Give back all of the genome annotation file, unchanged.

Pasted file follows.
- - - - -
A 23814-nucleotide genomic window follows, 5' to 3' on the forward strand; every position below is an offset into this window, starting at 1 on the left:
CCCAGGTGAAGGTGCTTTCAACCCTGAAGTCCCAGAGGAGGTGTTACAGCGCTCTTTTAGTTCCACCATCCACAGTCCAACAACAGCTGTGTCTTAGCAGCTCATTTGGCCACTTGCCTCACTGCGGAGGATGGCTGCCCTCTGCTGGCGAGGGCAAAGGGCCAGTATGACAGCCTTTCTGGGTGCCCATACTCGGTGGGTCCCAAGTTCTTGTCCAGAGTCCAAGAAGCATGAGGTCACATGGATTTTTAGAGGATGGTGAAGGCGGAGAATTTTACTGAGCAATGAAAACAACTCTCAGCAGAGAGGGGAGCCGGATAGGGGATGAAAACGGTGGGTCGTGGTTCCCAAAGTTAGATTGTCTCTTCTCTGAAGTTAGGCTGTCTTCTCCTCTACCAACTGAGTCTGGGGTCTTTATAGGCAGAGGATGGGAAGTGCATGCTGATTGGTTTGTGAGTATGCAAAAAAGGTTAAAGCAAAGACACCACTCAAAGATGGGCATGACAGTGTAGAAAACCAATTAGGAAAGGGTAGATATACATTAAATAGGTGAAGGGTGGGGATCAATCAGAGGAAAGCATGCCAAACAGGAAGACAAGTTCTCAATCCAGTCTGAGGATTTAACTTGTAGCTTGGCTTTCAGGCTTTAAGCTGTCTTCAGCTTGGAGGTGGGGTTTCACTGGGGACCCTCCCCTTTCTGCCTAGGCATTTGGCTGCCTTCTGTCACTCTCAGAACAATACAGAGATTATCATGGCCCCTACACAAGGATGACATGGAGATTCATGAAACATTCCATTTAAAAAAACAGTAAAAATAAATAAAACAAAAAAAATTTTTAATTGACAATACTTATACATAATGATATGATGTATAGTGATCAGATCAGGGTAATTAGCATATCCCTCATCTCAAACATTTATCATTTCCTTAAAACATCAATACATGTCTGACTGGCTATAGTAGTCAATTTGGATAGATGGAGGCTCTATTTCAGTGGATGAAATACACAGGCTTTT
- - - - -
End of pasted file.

A 23814-nucleotide genomic window follows, 5' to 3' on the forward strand; every position below is an offset into this window, starting at 1 on the left:
CCCAGGTGAAGGTGCTTTCAACCCTGAAGTCCCAGAGGAGGTGTTACAGCGCTCTTTTAGTTCCACCATCCACAGTCCAACAACAGCTGTGTCTTAGCAGCTCATTTGGCCACTTGCCTCACTGCGGAGGATGGCTGCCCTCTGCTGGCGAGGGCAAAGGGCCAGTATGACAGCCTTTCTGGGTGCCCATACTCGGTGGGTCCCAAGTTCTTGTCCAGAGTCCAAGAAGCATGAGGTCACATGGATTTTTAGAGGATGGTGAAGGCGGAGAATTTTACTGAGCAATGAAAACAACTCTCAGCAGAGAGGGGAGCCGGATAGGGGATGAAAACGGTGGGTCGTGGTTCCCAAAGTTAGATTGTCTCTTCTCTGAAGTTAGGCTGTCTTCTCCTCTACCAACTGAGTCTGGGGTCTTTATAGGCAGAGGATGGGAAGTGCATGCTGATTGGTTTGTGAGTATGCAAAAAAGGTTAAAGCAAAGACACCACTCAAAGATGGGCATGACAGTGTAGAAAACCAATTAGGAAAGGGTAGATATACATTAAATAGGTGAAGGGTGGGGATCAATCAGAGGAAAGCATGCCAAACAGGAAGACAAGTTCTCAATCCAGTCTGAGGATTTAACTTGTAGCTTGGCTTTCAGGCTTTAAGCTGTCTTCAGCTTGGAGGTGGGGTTTCACTGGGGACCCTCCCCTTTCTGCCTAGGCATTTGGCTGCCTTCTGTCACTCTCAGAACAATACAGAGATTATCATGGCCCCTACACAAGGATGACATGGAGATTCATGAAACATTCCATTTAAAAAAACAGTAAAAATAAATAAAACAAAAAAAATTTTTAATTGACAATACTTATACATAATGATATGATGTATAGTGATCAGATCAGGGTAATTAGCATATCCCTCATCTCAAACATTTATCATTTCCTTAAAACATCAATACATGTCTGACTGGCTATAGTAGTCAATTTGGATAGATGGAGGCTCTATTTCAGTGGATGAAATACACAGGCTTTT